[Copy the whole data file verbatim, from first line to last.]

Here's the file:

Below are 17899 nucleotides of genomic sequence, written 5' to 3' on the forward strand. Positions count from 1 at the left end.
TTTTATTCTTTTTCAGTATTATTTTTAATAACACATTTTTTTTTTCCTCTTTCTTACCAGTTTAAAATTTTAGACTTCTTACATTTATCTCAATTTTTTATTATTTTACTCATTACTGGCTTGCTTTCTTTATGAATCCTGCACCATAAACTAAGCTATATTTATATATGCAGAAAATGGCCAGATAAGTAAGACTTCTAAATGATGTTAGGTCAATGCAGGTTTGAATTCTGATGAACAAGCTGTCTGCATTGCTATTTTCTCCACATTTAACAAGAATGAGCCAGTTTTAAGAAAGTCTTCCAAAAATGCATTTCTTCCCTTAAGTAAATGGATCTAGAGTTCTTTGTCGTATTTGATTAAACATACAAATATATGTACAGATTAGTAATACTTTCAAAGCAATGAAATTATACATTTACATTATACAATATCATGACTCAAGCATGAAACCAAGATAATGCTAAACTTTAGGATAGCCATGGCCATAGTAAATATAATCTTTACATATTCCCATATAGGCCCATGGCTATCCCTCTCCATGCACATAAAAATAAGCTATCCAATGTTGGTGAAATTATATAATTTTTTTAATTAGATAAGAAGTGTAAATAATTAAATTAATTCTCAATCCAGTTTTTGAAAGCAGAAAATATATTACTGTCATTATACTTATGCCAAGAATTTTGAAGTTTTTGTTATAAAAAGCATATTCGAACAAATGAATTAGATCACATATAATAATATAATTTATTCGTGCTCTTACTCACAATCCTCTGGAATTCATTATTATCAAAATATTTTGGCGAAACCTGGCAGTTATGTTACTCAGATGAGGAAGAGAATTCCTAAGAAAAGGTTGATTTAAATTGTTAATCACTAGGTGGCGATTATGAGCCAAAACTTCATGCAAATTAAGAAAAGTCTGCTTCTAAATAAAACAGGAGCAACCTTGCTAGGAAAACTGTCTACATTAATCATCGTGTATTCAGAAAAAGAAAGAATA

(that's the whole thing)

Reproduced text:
Below are 17899 nucleotides of genomic sequence, written 5' to 3' on the forward strand. Positions count from 1 at the left end.
TTTTATTCTTTTTCAGTATTATTTTTAATAACACATTTTTTTTTTCCTCTTTCTTACCAGTTTAAAATTTTAGACTTCTTACATTTATCTCAATTTTTTATTATTTTACTCATTACTGGCTTGCTTTCTTTATGAATCCTGCACCATAAACTAAGCTATATTTATATATGCAGAAAATGGCCAGATAAGTAAGACTTCTAAATGATGTTAGGTCAATGCAGGTTTGAATTCTGATGAACAAGCTGTCTGCATTGCTATTTTCTCCACATTTAACAAGAATGAGCCAGTTTTAAGAAAGTCTTCCAAAAATGCATTTCTTCCCTTAAGTAAATGGATCTAGAGTTCTTTGTCGTATTTGATTAAACATACAAATATATGTACAGATTAGTAATACTTTCAAAGCAATGAAATTATACATTTACATTATACAATATCATGACTCAAGCATGAAACCAAGATAATGCTAAACTTTAGGATAGCCATGGCCATAGTAAATATAATCTTTACATATTCCCATATAGGCCCATGGCTATCCCTCTCCATGCACATAAAAATAAGCTATCCAATGTTGGTGAAATTATATAATTTTTTTAATTAGATAAGAAGTGTAAATAATTAAATTAATTCTCAATCCAGTTTTTGAAAGCAGAAAATATATTACTGTCATTATACTTATGCCAAGAATTTTGAAGTTTTTGTTATAAAAAGCATATTCGAACAAATGAATTAGATCACATATAATAATATAATTTATTCGTGCTCTTACTCACAATCCTCTGGAATTCATTATTATCAAAATATTTTGGCGAAACCTGGCAGTTATGTTACTCAGATGAGGAAGAGAATTCCTAAGAAAAGGTTGATTTAAATTGTTAATCACTAGGTGGCGATTATGAGCCAAAACTTCATGCAAATTAAGAAAAGTCTGCTTCTAAATAAAACAGGAGCAACCTTGCTAGGAAAACTGTCTACATTAATCATCGTGTATTCAGAAAAAGAAAGAATA